The International Code Council expects codes developed by its members to play a major role in any push for greater energy efficiency, including meeting the goals of the newly unveiled “Better Buildings Initiative” introduced last week by President Barack Obama. The Code Council’s codes, in place in many jurisdictions throughout the United States, address the initiative’s focus on improving energy efficiency in commercial buildings across the country.
“The International Energy Conservation Code and the International Green Construction Code Public Version 2.0 are two major resources that, with appropriate enforcement capability, can deliver on the initiative’s energy efficient goals for buildings and upgrade sustainability in existing and new American office buildings, stores, schools, city halls, county buildings, state capitols, federal buildings, universities, hospitals, and commercial buildings in general,” ICC CEO Richard P. Weiland said.
“While the use of our codes can have a major impact on energy efficiency in America, to reach the maximum benefit the most recent editions must be adopted and enforced at the federal, state and local levels,” said Code Council Board President Jimmy Brothers.
Requirements in the soon-to-be-released 2012 edition of the International Energy Conservation Code (IECC) are expected to improve commercial and residential building energy efficiency by 30% more than those built under the 2006 edition, according to the U.S. Department of Energy. For communities using the 2009 IECC, a savings in energy use of approximately 15% could be gained when properly applied, compared to older energy conservation standards. As a result, structures built or upgraded in jurisdictions that adopt the 2009 or the updated 2012 IECC, will consume less energy, reduce building operation cost and save money.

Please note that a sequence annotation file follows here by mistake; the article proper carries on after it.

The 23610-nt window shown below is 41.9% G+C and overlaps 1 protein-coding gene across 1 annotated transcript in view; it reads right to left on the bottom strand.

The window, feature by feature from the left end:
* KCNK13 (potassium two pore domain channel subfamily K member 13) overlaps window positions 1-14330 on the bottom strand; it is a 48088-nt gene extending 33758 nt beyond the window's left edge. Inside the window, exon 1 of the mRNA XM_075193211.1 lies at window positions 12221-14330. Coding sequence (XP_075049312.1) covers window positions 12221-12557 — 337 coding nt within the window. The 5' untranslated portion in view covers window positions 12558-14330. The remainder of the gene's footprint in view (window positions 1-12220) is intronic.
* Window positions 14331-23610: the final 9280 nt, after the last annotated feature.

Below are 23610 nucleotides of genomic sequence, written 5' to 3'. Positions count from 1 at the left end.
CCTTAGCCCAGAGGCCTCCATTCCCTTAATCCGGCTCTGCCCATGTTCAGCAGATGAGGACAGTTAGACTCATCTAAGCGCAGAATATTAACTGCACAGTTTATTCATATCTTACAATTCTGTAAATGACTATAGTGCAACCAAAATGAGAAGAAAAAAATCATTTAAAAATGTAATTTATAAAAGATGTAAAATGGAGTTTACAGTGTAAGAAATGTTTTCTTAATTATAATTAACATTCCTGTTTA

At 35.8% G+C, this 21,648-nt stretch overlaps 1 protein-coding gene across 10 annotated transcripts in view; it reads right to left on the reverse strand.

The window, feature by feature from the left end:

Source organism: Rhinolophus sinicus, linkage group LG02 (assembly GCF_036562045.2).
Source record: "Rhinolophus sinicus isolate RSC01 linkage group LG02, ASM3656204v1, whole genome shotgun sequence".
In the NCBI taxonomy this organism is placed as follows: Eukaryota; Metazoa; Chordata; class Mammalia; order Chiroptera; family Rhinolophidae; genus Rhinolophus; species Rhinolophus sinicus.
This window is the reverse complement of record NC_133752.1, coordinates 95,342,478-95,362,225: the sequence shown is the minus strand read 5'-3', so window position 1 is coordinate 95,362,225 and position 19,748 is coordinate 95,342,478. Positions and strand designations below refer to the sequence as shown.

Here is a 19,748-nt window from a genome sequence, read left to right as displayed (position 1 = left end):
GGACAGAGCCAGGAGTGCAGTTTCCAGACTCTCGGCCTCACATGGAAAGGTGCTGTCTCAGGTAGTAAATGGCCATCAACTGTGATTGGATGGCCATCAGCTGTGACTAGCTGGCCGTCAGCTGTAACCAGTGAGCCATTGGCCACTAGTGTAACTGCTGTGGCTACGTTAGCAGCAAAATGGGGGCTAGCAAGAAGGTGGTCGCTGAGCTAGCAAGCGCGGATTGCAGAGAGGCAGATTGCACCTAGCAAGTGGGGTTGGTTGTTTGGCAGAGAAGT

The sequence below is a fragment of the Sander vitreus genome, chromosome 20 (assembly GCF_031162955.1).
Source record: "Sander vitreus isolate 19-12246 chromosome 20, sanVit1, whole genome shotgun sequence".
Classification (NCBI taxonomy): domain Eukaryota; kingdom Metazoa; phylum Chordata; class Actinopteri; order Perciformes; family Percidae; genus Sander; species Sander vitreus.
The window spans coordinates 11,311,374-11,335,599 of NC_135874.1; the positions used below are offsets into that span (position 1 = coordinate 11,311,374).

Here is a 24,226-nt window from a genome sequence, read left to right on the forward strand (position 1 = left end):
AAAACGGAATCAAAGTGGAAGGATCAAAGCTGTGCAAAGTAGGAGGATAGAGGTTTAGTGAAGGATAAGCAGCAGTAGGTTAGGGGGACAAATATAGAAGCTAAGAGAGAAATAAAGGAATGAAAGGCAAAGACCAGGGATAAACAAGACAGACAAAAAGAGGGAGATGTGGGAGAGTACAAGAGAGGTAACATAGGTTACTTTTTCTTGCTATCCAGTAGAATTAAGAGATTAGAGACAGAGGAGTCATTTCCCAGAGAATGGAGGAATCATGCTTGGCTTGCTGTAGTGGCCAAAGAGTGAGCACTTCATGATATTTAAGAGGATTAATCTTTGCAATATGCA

International Green Construction Code (IGCC) Public Version 2.0 applies to new and existing, traditional and high-performance buildings. The IGCC is designed to go beyond traditional code requirements for communities that are pursuing a sustainability goal. Cooperating sponsors of the IGCC are the American Institute of Architects (AIA), ASTM International, the American Society of Heating, Refrigerating and Air-Conditioning Engineers (ASHRAE), the U.S. Green Building Council (USGBC) and the Illuminating Engineering Society (IES). Both the 2009 IECC and IGCC Public Version 2.0 are free downloads for governmental units, builders, and anyone interested in using the codes.
Weiland added “we will continue to reach out to the Administration and to work with federal agencies to offer the technical and professional development expertise of the Code Council to make both commercial and residential buildings more energy efficient.”
Code Council members include federal, state, and local code officials as well as building industry members from architecture, to engineering, fire service, building owners, homebuilders, building trades, and other construction industry professions.
According to a White House announcement, the Better Buildings Initiative follows on the President’s State of the Union message regarding winning the future by investing in innovative clean energy technologies and doubling the share of electricity from clean energy sources by 2035, including submittals in his 2012 budget to fund new efforts to improve energy efficiency in commercial buildings across the country. The President’s Better Buildings Initiative proposes to:
- Achieve a 20% improvement in energy efficiency by 2020;
- Reduce companies’ and business owners’ energy bills by about $40 billion per year; and
- Save energy by reforming outdated incentives and challenging the private sector to act.
The International Code Council, a membership association dedicated to building safety, fire prevention, and energy efficiency, develops the codes used to construct residential and commercial buildings, including homes and schools. Most U.S. cities, counties, and states choose the International Codes, building safety codes developed by the International Code Council. The International Codes also serve as the basis for construction of federal properties around the world, and as a reference for many nations outside the United States.